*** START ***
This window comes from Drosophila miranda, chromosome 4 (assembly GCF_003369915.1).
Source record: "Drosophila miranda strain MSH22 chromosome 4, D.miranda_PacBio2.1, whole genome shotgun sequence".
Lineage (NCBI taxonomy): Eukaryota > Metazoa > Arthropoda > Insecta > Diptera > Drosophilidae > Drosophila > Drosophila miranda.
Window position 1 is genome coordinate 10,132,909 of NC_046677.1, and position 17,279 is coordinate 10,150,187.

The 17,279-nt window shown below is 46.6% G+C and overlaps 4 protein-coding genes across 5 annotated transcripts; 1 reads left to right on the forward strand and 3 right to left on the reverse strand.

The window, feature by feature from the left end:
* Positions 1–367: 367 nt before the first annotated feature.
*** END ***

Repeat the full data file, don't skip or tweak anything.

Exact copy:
This window comes from Drosophila miranda, chromosome 4 (assembly GCF_003369915.1).
Source record: "Drosophila miranda strain MSH22 chromosome 4, D.miranda_PacBio2.1, whole genome shotgun sequence".
Lineage (NCBI taxonomy): Eukaryota > Metazoa > Arthropoda > Insecta > Diptera > Drosophilidae > Drosophila > Drosophila miranda.
Window position 1 is genome coordinate 10,132,909 of NC_046677.1, and position 17,279 is coordinate 10,150,187.

The 17,279-nt window shown below is 46.6% G+C and overlaps 4 protein-coding genes across 5 annotated transcripts; 1 reads left to right on the forward strand and 3 right to left on the reverse strand.

The window, feature by feature from the left end:
* Positions 1–367: 367 nt before the first annotated feature.